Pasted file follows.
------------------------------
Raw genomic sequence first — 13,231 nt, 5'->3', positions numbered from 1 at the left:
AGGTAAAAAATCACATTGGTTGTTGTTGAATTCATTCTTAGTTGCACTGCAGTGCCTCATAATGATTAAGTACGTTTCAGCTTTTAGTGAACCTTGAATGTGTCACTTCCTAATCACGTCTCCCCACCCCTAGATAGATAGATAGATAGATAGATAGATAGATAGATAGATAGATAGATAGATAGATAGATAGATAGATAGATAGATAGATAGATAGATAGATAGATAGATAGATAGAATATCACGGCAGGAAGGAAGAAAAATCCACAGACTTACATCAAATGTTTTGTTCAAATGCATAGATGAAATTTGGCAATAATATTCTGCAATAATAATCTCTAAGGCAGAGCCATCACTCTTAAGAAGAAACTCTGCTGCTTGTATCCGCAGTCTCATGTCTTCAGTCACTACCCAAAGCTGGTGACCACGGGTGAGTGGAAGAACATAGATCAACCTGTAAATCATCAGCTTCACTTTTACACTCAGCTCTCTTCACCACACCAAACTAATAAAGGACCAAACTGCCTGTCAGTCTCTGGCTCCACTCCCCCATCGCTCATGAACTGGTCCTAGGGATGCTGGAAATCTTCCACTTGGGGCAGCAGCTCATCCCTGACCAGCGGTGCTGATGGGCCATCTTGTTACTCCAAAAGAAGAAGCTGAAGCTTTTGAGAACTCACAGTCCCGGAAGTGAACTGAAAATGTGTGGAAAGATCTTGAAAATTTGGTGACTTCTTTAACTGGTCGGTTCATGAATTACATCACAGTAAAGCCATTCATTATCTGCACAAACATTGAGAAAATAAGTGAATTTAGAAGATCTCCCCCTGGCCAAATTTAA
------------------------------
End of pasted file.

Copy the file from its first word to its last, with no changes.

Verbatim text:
Raw genomic sequence first — 13,231 nt, 5'->3', positions numbered from 1 at the left:
AGGTAAAAAATCACATTGGTTGTTGTTGAATTCATTCTTAGTTGCACTGCAGTGCCTCATAATGATTAAGTACGTTTCAGCTTTTAGTGAACCTTGAATGTGTCACTTCCTAATCACGTCTCCCCACCCCTAGATAGATAGATAGATAGATAGATAGATAGATAGATAGATAGATAGATAGATAGATAGATAGATAGATAGATAGATAGATAGATAGATAGATAGATAGATAGATAGAATATCACGGCAGGAAGGAAGAAAAATCCACAGACTTACATCAAATGTTTTGTTCAAATGCATAGATGAAATTTGGCAATAATATTCTGCAATAATAATCTCTAAGGCAGAGCCATCACTCTTAAGAAGAAACTCTGCTGCTTGTATCCGCAGTCTCATGTCTTCAGTCACTACCCAAAGCTGGTGACCACGGGTGAGTGGAAGAACATAGATCAACCTGTAAATCATCAGCTTCACTTTTACACTCAGCTCTCTTCACCACACCAAACTAATAAAGGACCAAACTGCCTGTCAGTCTCTGGCTCCACTCCCCCATCGCTCATGAACTGGTCCTAGGGATGCTGGAAATCTTCCACTTGGGGCAGCAGCTCATCCCTGACCAGCGGTGCTGATGGGCCATCTTGTTACTCCAAAAGAAGAAGCTGAAGCTTTTGAGAACTCACAGTCCCGGAAGTGAACTGAAAATGTGTGGAAAGATCTTGAAAATTTGGTGACTTCTTTAACTGGTCGGTTCATGAATTACATCACAGTAAAGCCATTCATTATCTGCACAAACATTGAGAAAATAAGTGAATTTAGAAGATCTCCCCCTGGCCAAATTTAA